Modern Core Training Exercises


Extreme Training, Foundational Programs, Moderate Training, Strenuous Training, Uncategorized.

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Core training is definitely one of those terms that tends to be beloved on one end and bashed on the other. I get it, such a term gets misunderstood all the time that causes many coaches to hate even hearing the term being mentioned. That doesn’t mean core training isn’t real or super important to our fitness, movement, and functional strength.

While most think core training is just about training the abdominals, science has taught us it is far more. Real core training is about integrating the entire trunk, pelvis, and kinetic chains of the body. Many overlook the role of the foot, ground engagement, and tension in developing core strength.

We want the core to not just about working the abdominals but being reactive, fluid, and learning to RESIST movement. Yes, the major shift in understanding functional training is how the core is far more about resisting than producing movement. The idea of a plank isn’t to get great a planking but learning to brace at the RIGHT time to keep proper posture and balance.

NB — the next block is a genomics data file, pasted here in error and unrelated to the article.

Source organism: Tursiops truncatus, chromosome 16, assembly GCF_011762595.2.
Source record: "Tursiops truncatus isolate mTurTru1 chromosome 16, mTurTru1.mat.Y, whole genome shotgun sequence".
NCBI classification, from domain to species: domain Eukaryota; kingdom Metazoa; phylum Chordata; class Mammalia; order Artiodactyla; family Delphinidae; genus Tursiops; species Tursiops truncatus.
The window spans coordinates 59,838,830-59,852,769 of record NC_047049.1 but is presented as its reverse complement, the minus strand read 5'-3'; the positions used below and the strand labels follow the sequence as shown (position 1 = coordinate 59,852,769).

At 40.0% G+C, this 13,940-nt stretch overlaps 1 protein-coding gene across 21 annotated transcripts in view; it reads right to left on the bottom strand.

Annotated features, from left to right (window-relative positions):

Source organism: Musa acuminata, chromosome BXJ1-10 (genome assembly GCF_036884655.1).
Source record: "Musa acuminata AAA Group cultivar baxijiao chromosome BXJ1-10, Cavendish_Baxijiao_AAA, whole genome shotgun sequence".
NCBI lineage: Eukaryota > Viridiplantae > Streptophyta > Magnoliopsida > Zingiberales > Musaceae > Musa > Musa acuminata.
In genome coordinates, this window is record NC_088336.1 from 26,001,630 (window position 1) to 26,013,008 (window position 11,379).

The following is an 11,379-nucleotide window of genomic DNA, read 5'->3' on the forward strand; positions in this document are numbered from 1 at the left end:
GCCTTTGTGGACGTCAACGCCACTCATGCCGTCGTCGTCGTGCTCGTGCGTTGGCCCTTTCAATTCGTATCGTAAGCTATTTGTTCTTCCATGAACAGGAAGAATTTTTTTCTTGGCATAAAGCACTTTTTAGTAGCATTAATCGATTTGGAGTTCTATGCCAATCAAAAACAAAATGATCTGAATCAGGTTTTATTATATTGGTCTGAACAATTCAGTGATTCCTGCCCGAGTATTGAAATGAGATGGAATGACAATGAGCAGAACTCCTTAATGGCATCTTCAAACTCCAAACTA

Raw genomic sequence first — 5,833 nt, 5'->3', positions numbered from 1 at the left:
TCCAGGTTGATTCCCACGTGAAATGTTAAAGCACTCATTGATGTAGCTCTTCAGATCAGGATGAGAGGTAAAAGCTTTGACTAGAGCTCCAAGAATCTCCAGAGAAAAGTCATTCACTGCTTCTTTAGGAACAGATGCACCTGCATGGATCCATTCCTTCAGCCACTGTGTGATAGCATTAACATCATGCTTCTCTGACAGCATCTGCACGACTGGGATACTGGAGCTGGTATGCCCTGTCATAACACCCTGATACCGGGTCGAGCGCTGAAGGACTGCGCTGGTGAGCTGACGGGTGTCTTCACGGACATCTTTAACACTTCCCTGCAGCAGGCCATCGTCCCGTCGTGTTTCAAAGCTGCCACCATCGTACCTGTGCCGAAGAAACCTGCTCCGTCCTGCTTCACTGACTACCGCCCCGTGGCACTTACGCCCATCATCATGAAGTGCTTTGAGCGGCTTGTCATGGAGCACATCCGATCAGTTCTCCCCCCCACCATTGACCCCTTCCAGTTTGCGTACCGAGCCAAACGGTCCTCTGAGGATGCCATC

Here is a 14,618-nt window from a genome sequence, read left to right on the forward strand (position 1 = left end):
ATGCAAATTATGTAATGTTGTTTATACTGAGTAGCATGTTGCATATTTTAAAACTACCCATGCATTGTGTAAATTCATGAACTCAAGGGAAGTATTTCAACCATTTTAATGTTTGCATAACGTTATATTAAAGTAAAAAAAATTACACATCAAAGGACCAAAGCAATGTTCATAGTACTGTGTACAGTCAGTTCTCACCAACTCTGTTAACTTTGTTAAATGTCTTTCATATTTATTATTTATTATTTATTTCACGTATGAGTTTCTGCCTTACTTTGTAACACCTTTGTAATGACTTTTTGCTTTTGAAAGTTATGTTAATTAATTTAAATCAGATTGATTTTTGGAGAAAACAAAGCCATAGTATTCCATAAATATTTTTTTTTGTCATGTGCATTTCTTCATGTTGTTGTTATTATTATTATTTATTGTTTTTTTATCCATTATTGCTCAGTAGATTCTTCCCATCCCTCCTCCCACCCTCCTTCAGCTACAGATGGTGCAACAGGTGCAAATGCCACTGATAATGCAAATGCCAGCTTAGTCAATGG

One of the very best ways we can do so is by using a simple concept of single limb training. While single leg training has gotten a lot of publicity for its ability to have carryover to core training and real world strength, many forget equally, upper body training should have elements of single arm training as well.

Sure, you might think, “I do that!”, which is great, but it is just the start! Our ultimate goal is to progress where we can combine elements of single arm and leg training. Why? Most of our everyday movements actually do just that, if we look at running, walking, jumping, and more, very often we have a one leg dominant side and a one arm dominant side working. We think of this as cross patterning, but this comes in many forms.

That is why this month’s Metabolic Stability is about how we build and progress these ideas!

 

Ultimate Sandbag Arc Press Leg Threading

While it many fitness professionals know that single leg training is good, they get frustrated in getting people to the point where they can benefit from this form of training. Strength and stability have to be developed at the same time and we can’t just rely on sagittal based exercises to build these qualities.